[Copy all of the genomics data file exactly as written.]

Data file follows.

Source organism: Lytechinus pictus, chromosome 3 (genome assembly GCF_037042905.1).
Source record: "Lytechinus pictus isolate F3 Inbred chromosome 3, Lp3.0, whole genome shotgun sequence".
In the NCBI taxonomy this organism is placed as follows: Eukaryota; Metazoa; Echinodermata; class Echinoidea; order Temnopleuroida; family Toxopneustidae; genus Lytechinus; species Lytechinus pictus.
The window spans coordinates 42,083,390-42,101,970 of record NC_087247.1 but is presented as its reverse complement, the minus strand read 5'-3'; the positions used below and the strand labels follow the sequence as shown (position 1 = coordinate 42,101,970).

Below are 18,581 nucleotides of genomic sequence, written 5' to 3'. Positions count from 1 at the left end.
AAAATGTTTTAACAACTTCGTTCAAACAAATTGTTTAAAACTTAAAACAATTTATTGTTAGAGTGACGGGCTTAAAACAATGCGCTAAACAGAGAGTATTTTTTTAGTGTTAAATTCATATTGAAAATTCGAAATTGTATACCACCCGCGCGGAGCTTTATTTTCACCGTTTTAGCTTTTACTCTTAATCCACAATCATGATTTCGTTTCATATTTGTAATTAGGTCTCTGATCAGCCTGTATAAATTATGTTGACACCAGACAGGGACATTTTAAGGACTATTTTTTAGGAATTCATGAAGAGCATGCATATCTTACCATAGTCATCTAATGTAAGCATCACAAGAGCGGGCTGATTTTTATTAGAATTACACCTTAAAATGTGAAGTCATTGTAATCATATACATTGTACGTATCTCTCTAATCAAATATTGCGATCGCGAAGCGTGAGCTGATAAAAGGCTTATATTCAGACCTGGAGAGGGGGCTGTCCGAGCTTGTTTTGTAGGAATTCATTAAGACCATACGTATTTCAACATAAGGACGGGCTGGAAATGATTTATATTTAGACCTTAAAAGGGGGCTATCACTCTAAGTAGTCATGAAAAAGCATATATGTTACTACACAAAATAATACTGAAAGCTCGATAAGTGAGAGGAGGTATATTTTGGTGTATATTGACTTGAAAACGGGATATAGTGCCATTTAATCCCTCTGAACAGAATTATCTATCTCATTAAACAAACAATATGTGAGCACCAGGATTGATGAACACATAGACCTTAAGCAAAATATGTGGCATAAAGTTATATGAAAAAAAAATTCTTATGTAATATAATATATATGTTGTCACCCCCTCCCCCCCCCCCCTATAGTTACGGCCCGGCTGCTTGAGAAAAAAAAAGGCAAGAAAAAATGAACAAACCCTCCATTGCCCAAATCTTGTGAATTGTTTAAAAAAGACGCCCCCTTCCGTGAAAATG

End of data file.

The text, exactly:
Source organism: Lytechinus pictus, chromosome 3 (genome assembly GCF_037042905.1).
Source record: "Lytechinus pictus isolate F3 Inbred chromosome 3, Lp3.0, whole genome shotgun sequence".
In the NCBI taxonomy this organism is placed as follows: Eukaryota; Metazoa; Echinodermata; class Echinoidea; order Temnopleuroida; family Toxopneustidae; genus Lytechinus; species Lytechinus pictus.
The window spans coordinates 42,083,390-42,101,970 of record NC_087247.1 but is presented as its reverse complement, the minus strand read 5'-3'; the positions used below and the strand labels follow the sequence as shown (position 1 = coordinate 42,101,970).

Below are 18,581 nucleotides of genomic sequence, written 5' to 3'. Positions count from 1 at the left end.
AAAATGTTTTAACAACTTCGTTCAAACAAATTGTTTAAAACTTAAAACAATTTATTGTTAGAGTGACGGGCTTAAAACAATGCGCTAAACAGAGAGTATTTTTTTAGTGTTAAATTCATATTGAAAATTCGAAATTGTATACCACCCGCGCGGAGCTTTATTTTCACCGTTTTAGCTTTTACTCTTAATCCACAATCATGATTTCGTTTCATATTTGTAATTAGGTCTCTGATCAGCCTGTATAAATTATGTTGACACCAGACAGGGACATTTTAAGGACTATTTTTTAGGAATTCATGAAGAGCATGCATATCTTACCATAGTCATCTAATGTAAGCATCACAAGAGCGGGCTGATTTTTATTAGAATTACACCTTAAAATGTGAAGTCATTGTAATCATATACATTGTACGTATCTCTCTAATCAAATATTGCGATCGCGAAGCGTGAGCTGATAAAAGGCTTATATTCAGACCTGGAGAGGGGGCTGTCCGAGCTTGTTTTGTAGGAATTCATTAAGACCATACGTATTTCAACATAAGGACGGGCTGGAAATGATTTATATTTAGACCTTAAAAGGGGGCTATCACTCTAAGTAGTCATGAAAAAGCATATATGTTACTACACAAAATAATACTGAAAGCTCGATAAGTGAGAGGAGGTATATTTTGGTGTATATTGACTTGAAAACGGGATATAGTGCCATTTAATCCCTCTGAACAGAATTATCTATCTCATTAAACAAACAATATGTGAGCACCAGGATTGATGAACACATAGACCTTAAGCAAAATATGTGGCATAAAGTTATATGAAAAAAAAATTCTTATGTAATATAATATATATGTTGTCACCCCCTCCCCCCCCCCCCTATAGTTACGGCCCGGCTGCTTGAGAAAAAAAAAGGCAAGAAAAAATGAACAAACCCTCCATTGCCCAAATCTTGTGAATTGTTTAAAAAAGACGCCCCCTTCCGTGAAAATG